Nashville is this cute little city where some of my closest friends live. I always look forward to seeing my broken beautiful family of misfits. We smother ourselves in alcohol and resolve ourselves of feelings, we laugh about the things we should cry over, and we hold each other in ways other people can’t understand. I didn’t see the fam as much as I would’ve liked because I did all the open mics. Lists that are full of open micer’s and established comics where the host decides how to make people stay by pushing the less skilled comics to the back. It was nice to feel some clout even if it’s at the lowest level of bar open mics. It’s odd, you know, when you are consistently living around strangers then you walk into a venue and the bartender remembers your name, the comics welcome you back, and the hot yoga instructor asks you not to whisper fuck to yourself as you used to when you were a regular. It’s not easy for me to feel like I belong, and I don’t feel it for Nashville, but there are small moments when I believe the city is trying, and that’s more than enough. I spent a few days over-sleeping and a few nights reuniting with the fam, then I took off for my longest stretch, Colorado. 


I drove as far as I could, and when 8 pm started approaching I looked for open mics nearby. I found one while driving on the highway steering wheel in one hand, Facebook events open on my phone in the other. When I pulled up to this sketchy spot in St. Louis, Missouri I knew it was bad; there were no trees around, the cars were older and broken down, and the music stopped as I walked in. The bartender yelled out, “Come on in baby,” and the music resumed. I found out the Open Mic Comedy Show they had listed was for the day before and I had to hurry to the Karaoke spot if I was going to get on anything. That next spot was at a Jazz bar, it was next to the only comedy club in town. I was the only one doing comedy, but when they finally turned off the music to let me speak I said, “I don’t know much about St. Louis, but judging by the bikers I saw on my way in with no helmets I’m gonna go ahead and say y’all have just given up.” They giggled and I kept going with my findings, “thanks for being so nice though, there was a nice lady who befriended me at the bar by asking if I was gonna get dicked down tonight, shout of Nini!” Nini yelled back and everyone laughed, after that, it was dead silence until I paused to let them laugh, it was as good as it could get without breaking down the wall to the comedy club next door.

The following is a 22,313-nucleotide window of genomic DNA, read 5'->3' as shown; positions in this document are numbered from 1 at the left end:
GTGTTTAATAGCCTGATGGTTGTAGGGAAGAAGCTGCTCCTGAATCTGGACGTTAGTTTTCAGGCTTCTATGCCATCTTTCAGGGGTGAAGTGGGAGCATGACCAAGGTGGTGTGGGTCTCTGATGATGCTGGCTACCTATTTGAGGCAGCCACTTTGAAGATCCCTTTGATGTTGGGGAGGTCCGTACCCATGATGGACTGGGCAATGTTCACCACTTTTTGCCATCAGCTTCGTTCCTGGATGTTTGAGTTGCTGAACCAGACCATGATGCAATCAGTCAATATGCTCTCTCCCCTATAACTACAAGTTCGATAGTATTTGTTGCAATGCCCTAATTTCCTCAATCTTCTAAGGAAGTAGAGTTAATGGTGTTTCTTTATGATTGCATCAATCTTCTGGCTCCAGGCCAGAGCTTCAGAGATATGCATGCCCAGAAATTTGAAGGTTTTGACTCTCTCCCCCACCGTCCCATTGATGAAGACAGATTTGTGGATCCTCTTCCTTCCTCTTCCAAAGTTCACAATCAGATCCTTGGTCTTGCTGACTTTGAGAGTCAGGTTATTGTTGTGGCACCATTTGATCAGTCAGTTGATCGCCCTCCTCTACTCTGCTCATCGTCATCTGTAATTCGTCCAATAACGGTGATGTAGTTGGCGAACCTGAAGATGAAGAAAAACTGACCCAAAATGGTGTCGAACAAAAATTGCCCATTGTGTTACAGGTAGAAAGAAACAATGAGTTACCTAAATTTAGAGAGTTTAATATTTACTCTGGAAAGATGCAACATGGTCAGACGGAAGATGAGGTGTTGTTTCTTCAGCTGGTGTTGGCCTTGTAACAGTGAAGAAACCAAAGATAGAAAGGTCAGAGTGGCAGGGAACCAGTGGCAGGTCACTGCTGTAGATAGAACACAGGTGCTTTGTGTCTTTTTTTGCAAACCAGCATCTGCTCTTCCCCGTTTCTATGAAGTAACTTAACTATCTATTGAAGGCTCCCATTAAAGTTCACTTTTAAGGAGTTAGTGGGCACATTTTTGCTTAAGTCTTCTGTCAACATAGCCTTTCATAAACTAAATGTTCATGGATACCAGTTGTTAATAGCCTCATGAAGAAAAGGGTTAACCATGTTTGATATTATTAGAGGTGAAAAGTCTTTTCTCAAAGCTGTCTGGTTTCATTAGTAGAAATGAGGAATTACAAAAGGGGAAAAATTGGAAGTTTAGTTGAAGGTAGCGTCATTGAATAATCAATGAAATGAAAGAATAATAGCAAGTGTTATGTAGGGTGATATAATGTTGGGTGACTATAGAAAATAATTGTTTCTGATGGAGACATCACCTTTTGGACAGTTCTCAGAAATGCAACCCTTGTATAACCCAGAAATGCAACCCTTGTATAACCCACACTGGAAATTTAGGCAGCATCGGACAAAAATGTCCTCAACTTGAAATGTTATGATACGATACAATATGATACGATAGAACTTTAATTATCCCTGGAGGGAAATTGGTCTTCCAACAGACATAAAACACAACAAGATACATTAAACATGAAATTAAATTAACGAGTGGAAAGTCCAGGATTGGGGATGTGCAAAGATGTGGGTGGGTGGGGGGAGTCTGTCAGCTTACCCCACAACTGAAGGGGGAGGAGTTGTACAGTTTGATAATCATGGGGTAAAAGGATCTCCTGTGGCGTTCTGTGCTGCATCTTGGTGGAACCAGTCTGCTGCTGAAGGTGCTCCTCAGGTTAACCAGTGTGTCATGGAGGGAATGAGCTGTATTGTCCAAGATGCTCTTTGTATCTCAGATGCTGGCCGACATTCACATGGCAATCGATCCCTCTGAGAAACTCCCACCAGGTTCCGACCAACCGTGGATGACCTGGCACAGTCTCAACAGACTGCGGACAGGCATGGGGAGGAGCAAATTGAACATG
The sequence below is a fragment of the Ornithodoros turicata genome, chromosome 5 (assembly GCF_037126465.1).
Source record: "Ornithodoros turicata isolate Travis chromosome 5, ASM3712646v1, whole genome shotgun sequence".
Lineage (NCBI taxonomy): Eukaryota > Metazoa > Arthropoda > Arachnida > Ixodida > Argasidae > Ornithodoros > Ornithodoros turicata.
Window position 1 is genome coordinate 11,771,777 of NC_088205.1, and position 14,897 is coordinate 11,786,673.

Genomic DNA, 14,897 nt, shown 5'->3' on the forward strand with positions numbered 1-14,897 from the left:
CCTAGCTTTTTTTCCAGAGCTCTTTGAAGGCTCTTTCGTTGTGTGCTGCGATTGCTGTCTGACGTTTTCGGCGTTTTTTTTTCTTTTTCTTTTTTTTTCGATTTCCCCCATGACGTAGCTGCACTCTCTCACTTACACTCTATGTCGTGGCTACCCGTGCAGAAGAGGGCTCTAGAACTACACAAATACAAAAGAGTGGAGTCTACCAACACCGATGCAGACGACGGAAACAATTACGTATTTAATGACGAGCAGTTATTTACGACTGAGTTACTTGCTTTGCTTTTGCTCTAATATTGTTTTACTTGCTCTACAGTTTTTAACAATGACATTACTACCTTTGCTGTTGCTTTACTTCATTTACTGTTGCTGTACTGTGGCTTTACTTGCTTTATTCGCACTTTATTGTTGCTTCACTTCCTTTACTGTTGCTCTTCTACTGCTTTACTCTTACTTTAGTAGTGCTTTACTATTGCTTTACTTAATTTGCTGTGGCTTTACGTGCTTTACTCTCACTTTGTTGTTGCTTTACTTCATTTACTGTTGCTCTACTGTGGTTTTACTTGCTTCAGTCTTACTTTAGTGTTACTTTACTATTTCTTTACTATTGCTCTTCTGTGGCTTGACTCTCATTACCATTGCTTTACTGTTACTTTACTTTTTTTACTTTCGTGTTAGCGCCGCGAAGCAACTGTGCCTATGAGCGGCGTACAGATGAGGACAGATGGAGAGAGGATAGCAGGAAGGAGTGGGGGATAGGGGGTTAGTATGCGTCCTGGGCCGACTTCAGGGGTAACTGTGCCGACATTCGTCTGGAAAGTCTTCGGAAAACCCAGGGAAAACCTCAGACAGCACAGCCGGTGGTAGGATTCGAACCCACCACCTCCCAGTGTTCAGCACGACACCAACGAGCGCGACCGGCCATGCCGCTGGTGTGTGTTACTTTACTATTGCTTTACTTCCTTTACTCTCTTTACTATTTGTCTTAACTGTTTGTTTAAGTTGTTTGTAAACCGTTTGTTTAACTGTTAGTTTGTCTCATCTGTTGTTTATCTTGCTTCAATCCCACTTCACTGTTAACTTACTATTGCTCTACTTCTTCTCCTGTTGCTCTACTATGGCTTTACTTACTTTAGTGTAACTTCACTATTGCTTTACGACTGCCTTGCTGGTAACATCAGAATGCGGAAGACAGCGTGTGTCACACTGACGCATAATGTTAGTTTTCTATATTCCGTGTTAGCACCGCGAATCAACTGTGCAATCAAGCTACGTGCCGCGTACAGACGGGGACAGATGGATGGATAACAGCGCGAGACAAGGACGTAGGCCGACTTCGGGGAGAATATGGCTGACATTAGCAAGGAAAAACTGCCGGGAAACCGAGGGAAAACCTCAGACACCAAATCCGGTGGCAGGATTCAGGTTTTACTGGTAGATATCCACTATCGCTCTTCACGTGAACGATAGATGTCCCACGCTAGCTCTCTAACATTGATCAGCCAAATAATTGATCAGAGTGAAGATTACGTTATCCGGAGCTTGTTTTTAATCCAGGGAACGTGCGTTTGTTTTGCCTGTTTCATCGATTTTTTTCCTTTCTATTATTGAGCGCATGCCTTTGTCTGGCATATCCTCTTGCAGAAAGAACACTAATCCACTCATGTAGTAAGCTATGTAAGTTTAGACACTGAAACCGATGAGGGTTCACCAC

That night I drove closer to Kansas city and stopped to sleep in my car. I had an air mattress in the back of my small hybrid Honda. I had a small AC unit I got online and I used the blanket to make a tent. At one point I attempted to give up and get a room in the hotel where I was sleeping in the parking lot but they were closed. I woke up to someone checking to see if my doors were unlocked. I am pretty sure they didn’t see me, just wanted a quick change score. 

 

I left Kansas city for Colorado, so much time had passed and I didn’t even realize when I needed to stop for gas. There was a bird’s nest in the b of the subway connected to the gas station where I accidently went to the men’s bathroom. A man who looked like he was made of wood was bringing sandwiches to the front and had distracted me so I accidentally walked into the men’s room. I finally sat down on the correct toilet and just thought to myself, where the fuck am I? 

Leave a Reply

Your email address will not be published. Required fields are marked *